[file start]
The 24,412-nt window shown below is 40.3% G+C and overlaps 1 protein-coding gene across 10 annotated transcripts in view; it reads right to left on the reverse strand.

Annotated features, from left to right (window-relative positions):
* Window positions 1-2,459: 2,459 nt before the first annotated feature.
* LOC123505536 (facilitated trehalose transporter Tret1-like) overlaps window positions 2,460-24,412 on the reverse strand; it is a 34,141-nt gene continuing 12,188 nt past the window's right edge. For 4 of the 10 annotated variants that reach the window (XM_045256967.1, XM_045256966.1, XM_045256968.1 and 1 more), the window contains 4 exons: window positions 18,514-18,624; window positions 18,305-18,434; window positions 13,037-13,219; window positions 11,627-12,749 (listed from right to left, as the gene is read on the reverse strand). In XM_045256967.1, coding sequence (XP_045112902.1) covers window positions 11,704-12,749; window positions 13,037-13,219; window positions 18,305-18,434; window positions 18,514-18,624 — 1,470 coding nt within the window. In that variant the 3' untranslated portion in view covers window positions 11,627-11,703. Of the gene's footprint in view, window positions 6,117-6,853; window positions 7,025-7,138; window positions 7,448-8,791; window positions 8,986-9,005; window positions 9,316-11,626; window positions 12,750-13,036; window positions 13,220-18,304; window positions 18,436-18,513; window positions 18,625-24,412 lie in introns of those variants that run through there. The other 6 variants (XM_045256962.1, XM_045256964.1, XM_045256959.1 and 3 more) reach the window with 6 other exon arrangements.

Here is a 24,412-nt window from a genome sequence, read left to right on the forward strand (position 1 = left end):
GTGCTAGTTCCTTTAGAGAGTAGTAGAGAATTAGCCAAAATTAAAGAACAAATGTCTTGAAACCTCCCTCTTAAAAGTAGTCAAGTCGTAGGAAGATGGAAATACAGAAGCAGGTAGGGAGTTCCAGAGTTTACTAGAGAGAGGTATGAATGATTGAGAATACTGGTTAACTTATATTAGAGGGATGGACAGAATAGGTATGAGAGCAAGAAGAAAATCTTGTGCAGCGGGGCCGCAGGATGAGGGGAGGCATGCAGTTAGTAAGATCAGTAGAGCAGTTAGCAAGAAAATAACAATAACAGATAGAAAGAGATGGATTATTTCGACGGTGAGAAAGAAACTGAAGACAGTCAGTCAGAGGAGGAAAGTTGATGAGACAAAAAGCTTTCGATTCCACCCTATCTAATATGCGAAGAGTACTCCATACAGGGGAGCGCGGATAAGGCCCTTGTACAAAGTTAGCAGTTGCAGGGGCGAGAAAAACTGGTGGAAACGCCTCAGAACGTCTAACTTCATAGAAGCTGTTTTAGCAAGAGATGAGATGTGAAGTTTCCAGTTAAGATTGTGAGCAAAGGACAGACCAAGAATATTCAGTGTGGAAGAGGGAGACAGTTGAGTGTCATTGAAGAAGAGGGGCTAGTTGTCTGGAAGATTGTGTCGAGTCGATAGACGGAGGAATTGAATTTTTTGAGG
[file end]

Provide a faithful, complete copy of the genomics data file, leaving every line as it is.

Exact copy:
The 24,412-nt window shown below is 40.3% G+C and overlaps 1 protein-coding gene across 10 annotated transcripts in view; it reads right to left on the reverse strand.

Annotated features, from left to right (window-relative positions):
* Window positions 1-2,459: 2,459 nt before the first annotated feature.
* LOC123505536 (facilitated trehalose transporter Tret1-like) overlaps window positions 2,460-24,412 on the reverse strand; it is a 34,141-nt gene continuing 12,188 nt past the window's right edge. For 4 of the 10 annotated variants that reach the window (XM_045256967.1, XM_045256966.1, XM_045256968.1 and 1 more), the window contains 4 exons: window positions 18,514-18,624; window positions 18,305-18,434; window positions 13,037-13,219; window positions 11,627-12,749 (listed from right to left, as the gene is read on the reverse strand). In XM_045256967.1, coding sequence (XP_045112902.1) covers window positions 11,704-12,749; window positions 13,037-13,219; window positions 18,305-18,434; window positions 18,514-18,624 — 1,470 coding nt within the window. In that variant the 3' untranslated portion in view covers window positions 11,627-11,703. Of the gene's footprint in view, window positions 6,117-6,853; window positions 7,025-7,138; window positions 7,448-8,791; window positions 8,986-9,005; window positions 9,316-11,626; window positions 12,750-13,036; window positions 13,220-18,304; window positions 18,436-18,513; window positions 18,625-24,412 lie in introns of those variants that run through there. The other 6 variants (XM_045256962.1, XM_045256964.1, XM_045256959.1 and 3 more) reach the window with 6 other exon arrangements.

Here is a 24,412-nt window from a genome sequence, read left to right on the forward strand (position 1 = left end):
GTGCTAGTTCCTTTAGAGAGTAGTAGAGAATTAGCCAAAATTAAAGAACAAATGTCTTGAAACCTCCCTCTTAAAAGTAGTCAAGTCGTAGGAAGATGGAAATACAGAAGCAGGTAGGGAGTTCCAGAGTTTACTAGAGAGAGGTATGAATGATTGAGAATACTGGTTAACTTATATTAGAGGGATGGACAGAATAGGTATGAGAGCAAGAAGAAAATCTTGTGCAGCGGGGCCGCAGGATGAGGGGAGGCATGCAGTTAGTAAGATCAGTAGAGCAGTTAGCAAGAAAATAACAATAACAGATAGAAAGAGATGGATTATTTCGACGGTGAGAAAGAAACTGAAGACAGTCAGTCAGAGGAGGAAAGTTGATGAGACAAAAAGCTTTCGATTCCACCCTATCTAATATGCGAAGAGTACTCCATACAGGGGAGCGCGGATAAGGCCCTTGTACAAAGTTAGCAGTTGCAGGGGCGAGAAAAACTGGTGGAAACGCCTCAGAACGTCTAACTTCATAGAAGCTGTTTTAGCAAGAGATGAGATGTGAAGTTTCCAGTTAAGATTGTGAGCAAAGGACAGACCAAGAATATTCAGTGTGGAAGAGGGAGACAGTTGAGTGTCATTGAAGAAGAGGGGCTAGTTGTCTGGAAGATTGTGTCGAGTCGATAGACGGAGGAATTGAATTTTTTGAGG